I currently work for an Information Technology consulting company. IT seems to be a popular field these days. The technology available to us is truly incredible and way beyond anything I could have imagined 30 years ago, when I started my career. I bought my first computer in 1987. It was made by IBM and considered a portable. It had a 5 ” monochrome screen and a fold down keyboard. This thing weighed close to 50 lbs and was anything but user-friendly. I quickly realized I had bought my very first boat anchor. No boat just an anchor.
I was still convinced that computers were a necessary part of any good business and therefore kept looking for something better. I think it was around 1989 that Apple introduced the Macintosh II. This was greeted like sliced bread within the graphic arts community. The desktop publishing gold rush had arrived and everybody had to have this computer. The one I bought had 16 meg of RAM and a 140 meg hard drive. With a laser printer and a 19″ monochrome monitor I blew through $15,000 really quickly. That was before I started buying the software. A copy of Pagemaker, Illustrator and Photoshop burned up another $1500 only to find out that these were woefullly inadequate tools for the graphic arts business I owned. They worked, but the time it took to produce a finished product was painfully slow. Maple syrup in January moves faster.
Of course part of the problem was none of us knew how to use a computer. I eventually tried to hire someone who had computer skills. Computer skills is apparently a generic term meaning, “I have sat in front of a monitor and played games”. If you think it’s bad now you should have been around in the early 90’s when everybody wanted to do desktop publishing. I even had a plumber’s wife show up one day asking me for advice on how to use the $50,000 worth of equipment she had just purchased so she could compete with me. I don’t think she appreciated my honesty when I said, “Lady, if I bought a pipe wrench would that make me a plumber?”
The gold rush eventually subsided and the old established companies were the only survivors, at least for the next 10 years. Even among the survivors there was a period of fierce competition as we all tried to outdo each other with the latest, greatest thing. The suppliers and manufacturers loved this period because it meant we were all buying new stuff every year. I averaged $50,000 a year in new equipment and or software from 1991 to 1999. Some of it worked great, most of it went to the dumpster in less than 6 months. Whenever I hear the word CorelDraw I have nightmares. Drunken sailors on leave must have written that code. It had virtually no features useful to graphic arts production. It looked okay on the screen and it had tons of clip art, but trying to get it out of the printer was an exercise in futility. They must have owned stock in laser paper and toner manufacturers because it was great at creating demand for those supplies. I will never forget the day we called tech support at Corel to ask a simple question and were told, “Yes we know that’s a problem and if you figure it out would you let us know.”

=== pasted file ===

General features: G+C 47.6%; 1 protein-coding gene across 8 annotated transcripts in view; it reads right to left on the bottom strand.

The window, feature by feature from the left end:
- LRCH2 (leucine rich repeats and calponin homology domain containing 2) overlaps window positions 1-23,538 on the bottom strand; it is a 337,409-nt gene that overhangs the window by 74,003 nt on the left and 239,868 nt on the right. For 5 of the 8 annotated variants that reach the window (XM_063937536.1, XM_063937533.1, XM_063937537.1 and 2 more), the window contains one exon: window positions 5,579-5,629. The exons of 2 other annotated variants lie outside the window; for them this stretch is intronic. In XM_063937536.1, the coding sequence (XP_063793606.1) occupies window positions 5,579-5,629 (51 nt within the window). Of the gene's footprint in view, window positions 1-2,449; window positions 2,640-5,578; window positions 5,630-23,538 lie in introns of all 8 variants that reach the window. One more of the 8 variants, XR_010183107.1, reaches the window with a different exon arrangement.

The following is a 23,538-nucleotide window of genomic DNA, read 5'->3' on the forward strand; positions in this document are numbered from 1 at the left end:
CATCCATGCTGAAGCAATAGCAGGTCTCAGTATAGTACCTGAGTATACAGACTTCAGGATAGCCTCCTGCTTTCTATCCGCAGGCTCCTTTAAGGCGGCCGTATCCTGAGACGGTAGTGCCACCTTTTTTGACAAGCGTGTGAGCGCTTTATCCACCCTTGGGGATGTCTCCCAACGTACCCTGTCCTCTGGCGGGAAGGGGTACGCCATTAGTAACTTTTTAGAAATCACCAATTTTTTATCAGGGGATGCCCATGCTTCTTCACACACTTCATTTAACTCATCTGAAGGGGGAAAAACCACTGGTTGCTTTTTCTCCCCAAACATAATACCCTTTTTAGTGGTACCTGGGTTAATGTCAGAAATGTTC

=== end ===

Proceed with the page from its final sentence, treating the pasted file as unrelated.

By the late 90’s we had finally mastered most of this technology. By combining the computer with our more traditional photographic skills we were able to produce an incredible amount of work and make a very nice profit. Then the technology changed again and it became a feeding frenzy of lowest price wins. I call it the Walmart effect. I want it today and I want it cheaper than I paid for it yesterday and if you won’t give it to me I will go to the next shop that will. Let me tell you how that ends. We all left the business by the early 2000’s as our profit dimes turned into pennies and then into nothing.
Now, another 10 years have passed and information technology is more ubiquitous than ever. The speed at which we are able to work is mind boggling. Back in the day we used to go for a coffee break when we had to rotate a Photoshop image. Does anyone remember the dial up modem and that weird little screech it made to let you know there was a very slight chance that it was going to work? These days we are so spoiled we can’t wait 5 seconds for a streaming full screen video to download. And then there’s social media like this blog. Just how many ways do we need to be connected electronically? I haven’t seen my next door neighbor in weeks this winter but I know exactly what he’s been doing while we were hermetically sealed in our houses. Too much information has been replaced with not enough time to get more information. I have to wonder where this will end? My daughter is getting an IPod Touch from her brother for her birthday. Last year he gave her a Garmin GPS without Bluetooth. Geez, what was he thinking ? Next year maybe we’ll have Bluetooth implants in the back of our heads or as piercings. Bluetooth jewelry, now there’s an idea!
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